Elizabeth Barry, BA (York), MPhil, DPhil (Oxford) – Associate Professor
English and French modernism, especially Beckett; modern British and Irish theatre; post-war French theatre; Anglo-Irish writing; language and literature; literary theory. She has published on subjects such as Beckett and religious language, Beckett and romanticism, the novelist Henry Green, and the treatment of Jean Genet in feminist theory. She has published a monograph on the uses of cliché in Beckett’s work. She is also a member of the Shakespeare, Drama, and Performance research group.
Michael Bell, BA, PhD (London) – Emeritus Professor
European fiction from Cervantes onwards with a special focus on the modern period including D. H. Lawrence. The Cervantean interest also spreads into Latin-American fiction, as in Gabriel García Márquez: Solitude and Solidarity (Macmillan, 1993). His reading is often philosophically inflected, as in Sentimentalism, Ethics and the Culture of Feeling (Palgrave, 2000). The same applies to the topic of his previous book, Literature, Modernity and Myth (CUP, 1997), which discusses the relations of relativity and belief. His most recent book is Open Secrets: Literature, Education and Authority from J-J Rousseau to J. M. Coetzee. He is also a member of the Post-colonial and World Literary Studies research group.
Christina Britzolakis, BA (Witwatersrand), MPhil, DPhil. (Oxford) – Associate Professor
Modernism in its cultural, historical and geographical contexts. More broadly, late 19th, 20th and 21st century writing, with a particular focus on the modernist moment and its legacies. Her book, Sylvia Plath and the Theatre of Mourning, situates Plath’s poetry and prose in relation to modernism, psychoanalysis, feminism, and Cold War culture. She has also published articles on a wide range of twentieth-century authors. Her current project is a book on modernism and peripheral Europe. She is also working on a study of the consequences of the 'spatial turn' in the humanities for literary study.
Thomas Docherty, MA Glasgow, DPhil Oxford - Professor
Published on most areas of English and comparative literature from the renaissance to the present day. He specialises in the philosophy of literary criticsim, in critical theory, and in cultural history in relation primarily to European philosophy and literatures. Books include Reading (Absent) Character; John Donne Undone; On Modern Authority; Postmodernism; After Theory; Alterities: Criticism and Modernity; Aesthetic Democracy; For the University; and Confessions: The Philosophy of Transparency. He supervises work on all aspects of critical theory, and has a particular interest in taking on doctoral projects involving contemporary French and Italian philosophy or Enlightenment studies. Other areas of interest include: European cinema, Scottish literature and culture, Irish literature, modernism and modernity, Beckett, Proust. He is also a member of the Critical Theory research group.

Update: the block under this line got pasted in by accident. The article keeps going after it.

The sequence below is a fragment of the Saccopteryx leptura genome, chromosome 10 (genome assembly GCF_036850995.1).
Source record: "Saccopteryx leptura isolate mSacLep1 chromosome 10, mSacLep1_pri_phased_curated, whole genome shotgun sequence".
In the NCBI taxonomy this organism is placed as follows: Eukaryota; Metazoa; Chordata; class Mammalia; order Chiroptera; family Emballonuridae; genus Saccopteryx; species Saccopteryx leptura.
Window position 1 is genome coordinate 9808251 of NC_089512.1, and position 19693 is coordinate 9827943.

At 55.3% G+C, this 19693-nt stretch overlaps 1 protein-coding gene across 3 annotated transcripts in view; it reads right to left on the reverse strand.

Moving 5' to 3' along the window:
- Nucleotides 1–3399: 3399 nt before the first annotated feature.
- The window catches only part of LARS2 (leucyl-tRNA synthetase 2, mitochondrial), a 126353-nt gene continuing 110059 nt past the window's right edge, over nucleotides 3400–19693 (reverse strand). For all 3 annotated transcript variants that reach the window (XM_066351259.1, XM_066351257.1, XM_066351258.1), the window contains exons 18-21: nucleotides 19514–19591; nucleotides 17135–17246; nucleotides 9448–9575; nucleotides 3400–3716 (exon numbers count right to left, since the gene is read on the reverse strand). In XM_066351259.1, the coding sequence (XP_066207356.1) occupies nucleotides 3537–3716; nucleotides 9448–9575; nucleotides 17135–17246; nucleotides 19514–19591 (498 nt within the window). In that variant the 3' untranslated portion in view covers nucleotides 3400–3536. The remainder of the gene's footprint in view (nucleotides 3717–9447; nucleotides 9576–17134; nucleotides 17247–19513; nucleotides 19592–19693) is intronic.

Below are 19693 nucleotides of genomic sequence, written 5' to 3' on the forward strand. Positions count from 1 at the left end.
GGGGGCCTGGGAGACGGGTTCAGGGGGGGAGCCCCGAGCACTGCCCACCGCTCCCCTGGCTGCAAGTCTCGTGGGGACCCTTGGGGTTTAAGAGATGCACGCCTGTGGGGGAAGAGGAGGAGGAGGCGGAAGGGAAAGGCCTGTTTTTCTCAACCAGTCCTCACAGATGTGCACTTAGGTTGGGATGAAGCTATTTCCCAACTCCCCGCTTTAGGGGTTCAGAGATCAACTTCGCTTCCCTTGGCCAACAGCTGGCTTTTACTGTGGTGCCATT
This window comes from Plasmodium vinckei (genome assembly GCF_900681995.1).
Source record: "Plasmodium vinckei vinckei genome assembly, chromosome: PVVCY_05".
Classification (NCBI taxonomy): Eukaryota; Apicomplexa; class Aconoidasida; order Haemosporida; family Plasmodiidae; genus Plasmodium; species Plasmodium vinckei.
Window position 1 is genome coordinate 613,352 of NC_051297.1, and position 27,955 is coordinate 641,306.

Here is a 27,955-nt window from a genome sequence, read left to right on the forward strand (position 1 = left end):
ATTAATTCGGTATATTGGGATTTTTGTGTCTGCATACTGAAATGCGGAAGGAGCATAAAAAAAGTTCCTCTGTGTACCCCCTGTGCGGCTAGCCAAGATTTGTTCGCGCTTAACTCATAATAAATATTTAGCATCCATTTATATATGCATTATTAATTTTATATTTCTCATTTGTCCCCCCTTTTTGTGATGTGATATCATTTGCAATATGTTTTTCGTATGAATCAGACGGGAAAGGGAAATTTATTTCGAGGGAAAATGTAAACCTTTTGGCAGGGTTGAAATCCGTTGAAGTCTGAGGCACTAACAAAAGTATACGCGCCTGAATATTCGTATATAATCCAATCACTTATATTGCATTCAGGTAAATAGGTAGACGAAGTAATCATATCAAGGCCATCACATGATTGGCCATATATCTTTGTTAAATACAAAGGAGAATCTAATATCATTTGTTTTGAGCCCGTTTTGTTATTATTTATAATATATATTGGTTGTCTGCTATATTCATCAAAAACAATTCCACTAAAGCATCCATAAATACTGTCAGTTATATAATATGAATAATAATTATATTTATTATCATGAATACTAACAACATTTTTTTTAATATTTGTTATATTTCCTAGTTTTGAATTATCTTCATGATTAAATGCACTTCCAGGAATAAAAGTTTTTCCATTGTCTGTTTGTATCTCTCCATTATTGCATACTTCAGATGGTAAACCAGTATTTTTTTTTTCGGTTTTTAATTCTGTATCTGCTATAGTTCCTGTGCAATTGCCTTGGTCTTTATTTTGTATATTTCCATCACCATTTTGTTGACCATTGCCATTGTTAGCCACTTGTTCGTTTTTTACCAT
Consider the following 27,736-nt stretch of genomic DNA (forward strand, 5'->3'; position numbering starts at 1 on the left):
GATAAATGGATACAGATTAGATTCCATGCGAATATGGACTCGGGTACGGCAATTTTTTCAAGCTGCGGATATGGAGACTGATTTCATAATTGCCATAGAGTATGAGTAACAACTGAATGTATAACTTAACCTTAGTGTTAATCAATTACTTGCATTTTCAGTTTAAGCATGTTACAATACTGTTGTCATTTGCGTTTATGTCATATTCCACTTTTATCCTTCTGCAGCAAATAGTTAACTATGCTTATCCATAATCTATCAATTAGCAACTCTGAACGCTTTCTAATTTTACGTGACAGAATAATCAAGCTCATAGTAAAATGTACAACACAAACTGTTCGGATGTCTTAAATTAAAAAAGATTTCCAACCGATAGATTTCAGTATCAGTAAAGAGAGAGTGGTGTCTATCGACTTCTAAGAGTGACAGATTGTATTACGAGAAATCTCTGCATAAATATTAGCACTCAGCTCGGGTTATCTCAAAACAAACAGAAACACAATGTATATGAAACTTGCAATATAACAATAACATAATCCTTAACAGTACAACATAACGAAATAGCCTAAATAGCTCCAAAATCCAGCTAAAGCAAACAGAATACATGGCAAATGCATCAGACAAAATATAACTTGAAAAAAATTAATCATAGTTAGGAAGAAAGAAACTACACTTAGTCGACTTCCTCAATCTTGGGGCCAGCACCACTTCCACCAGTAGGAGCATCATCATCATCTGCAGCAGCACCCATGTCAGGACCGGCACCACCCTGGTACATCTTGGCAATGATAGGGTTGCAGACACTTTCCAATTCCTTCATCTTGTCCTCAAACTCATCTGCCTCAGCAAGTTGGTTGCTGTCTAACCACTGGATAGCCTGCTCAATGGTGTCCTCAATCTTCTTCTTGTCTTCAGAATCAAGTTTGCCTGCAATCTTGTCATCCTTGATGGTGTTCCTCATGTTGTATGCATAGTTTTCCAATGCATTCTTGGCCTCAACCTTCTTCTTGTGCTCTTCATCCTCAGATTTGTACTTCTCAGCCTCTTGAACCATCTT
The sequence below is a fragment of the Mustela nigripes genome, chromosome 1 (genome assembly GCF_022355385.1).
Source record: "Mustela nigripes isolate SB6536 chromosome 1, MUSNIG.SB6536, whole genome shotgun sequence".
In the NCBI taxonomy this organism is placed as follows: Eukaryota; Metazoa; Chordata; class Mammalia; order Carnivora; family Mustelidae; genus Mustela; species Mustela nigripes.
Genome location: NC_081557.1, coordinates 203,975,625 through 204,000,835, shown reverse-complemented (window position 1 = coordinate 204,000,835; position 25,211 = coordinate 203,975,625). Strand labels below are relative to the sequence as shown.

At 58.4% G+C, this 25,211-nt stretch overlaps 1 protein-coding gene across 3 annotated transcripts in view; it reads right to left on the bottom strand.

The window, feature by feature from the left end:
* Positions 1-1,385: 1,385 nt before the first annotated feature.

Maureen Freely, AB (Harvard) – Professor
Author of six novels (Mother’s Helper, The Life of the Party, The Stork Club, Under the Vulcania, The Other Rebecca, and - most recently - Enlightenment) as well as three works of non-fiction (Pandora's Clock, What About Us? An Open Letter to the Mothers Feminism Forgot, and The Parent Trap). Translator of five books by the Turkish Nobel laureate Orhan Pamuk (Snow, The Black Book, Istanbul: Memories of a City, Other Colours and The Museum of Innocence), she is active in various campaigns to champion free expression. She also works with campaigns aiming to promote world literature in English translation. She has been a regular contributor to the Guardian, the Observer, the Independent and the Sunday Times for two decades, writing on feminism, family and social policy, Turkish culture and politics, and contemporary writing. She is also a member of the Post-colonial and World Literary Studies research group, the Translation, Theory and Practice research group, and the Creative Writing research group.
Gill Frith, BA (Oxford), MA, PhD (Warwick) – Emeritus